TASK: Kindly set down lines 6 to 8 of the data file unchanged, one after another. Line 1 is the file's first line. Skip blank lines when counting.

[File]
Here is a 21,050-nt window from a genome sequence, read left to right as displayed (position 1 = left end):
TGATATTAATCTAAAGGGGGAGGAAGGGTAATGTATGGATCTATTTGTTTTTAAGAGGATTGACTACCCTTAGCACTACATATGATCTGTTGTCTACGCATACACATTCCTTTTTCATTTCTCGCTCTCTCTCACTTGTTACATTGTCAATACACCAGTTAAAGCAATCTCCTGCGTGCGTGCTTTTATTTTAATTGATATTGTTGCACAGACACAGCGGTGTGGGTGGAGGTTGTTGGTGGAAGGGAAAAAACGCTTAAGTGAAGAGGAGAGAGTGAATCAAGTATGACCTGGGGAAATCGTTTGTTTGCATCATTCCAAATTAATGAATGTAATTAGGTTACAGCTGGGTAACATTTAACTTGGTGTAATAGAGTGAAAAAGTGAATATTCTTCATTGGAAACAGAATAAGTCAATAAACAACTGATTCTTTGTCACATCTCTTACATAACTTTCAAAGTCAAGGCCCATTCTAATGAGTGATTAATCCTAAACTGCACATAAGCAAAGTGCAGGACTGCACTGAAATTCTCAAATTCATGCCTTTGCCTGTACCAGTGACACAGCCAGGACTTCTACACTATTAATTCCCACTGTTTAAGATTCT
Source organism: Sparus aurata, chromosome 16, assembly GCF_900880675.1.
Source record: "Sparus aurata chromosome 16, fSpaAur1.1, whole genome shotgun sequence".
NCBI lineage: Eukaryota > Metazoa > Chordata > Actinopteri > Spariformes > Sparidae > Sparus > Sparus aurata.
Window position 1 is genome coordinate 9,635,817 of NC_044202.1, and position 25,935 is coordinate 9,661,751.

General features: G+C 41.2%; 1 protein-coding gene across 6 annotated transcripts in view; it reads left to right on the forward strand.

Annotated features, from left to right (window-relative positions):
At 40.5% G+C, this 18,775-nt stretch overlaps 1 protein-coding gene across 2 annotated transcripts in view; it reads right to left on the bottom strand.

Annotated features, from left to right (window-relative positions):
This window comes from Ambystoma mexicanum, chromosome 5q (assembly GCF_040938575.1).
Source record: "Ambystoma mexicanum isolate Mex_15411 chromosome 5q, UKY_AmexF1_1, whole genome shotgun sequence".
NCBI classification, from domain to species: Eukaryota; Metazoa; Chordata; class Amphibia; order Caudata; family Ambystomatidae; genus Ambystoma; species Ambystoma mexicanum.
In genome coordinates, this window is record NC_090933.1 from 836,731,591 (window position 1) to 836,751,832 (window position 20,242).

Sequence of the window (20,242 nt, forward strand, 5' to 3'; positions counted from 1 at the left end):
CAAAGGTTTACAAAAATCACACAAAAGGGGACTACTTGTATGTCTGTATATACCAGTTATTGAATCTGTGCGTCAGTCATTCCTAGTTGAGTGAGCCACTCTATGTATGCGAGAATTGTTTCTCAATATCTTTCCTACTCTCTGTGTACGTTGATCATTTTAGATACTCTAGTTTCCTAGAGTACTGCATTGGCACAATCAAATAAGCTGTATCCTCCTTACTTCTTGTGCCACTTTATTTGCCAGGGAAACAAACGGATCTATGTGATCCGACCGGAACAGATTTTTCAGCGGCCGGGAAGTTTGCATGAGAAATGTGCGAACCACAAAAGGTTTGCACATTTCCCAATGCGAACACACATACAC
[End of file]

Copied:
Window position 1 is genome coordinate 9,635,817 of NC_044202.1, and position 25,935 is coordinate 9,661,751.

General features: G+C 41.2%; 1 protein-coding gene across 6 annotated transcripts in view; it reads left to right on the forward strand.

Annotated features, from left to right (window-relative positions):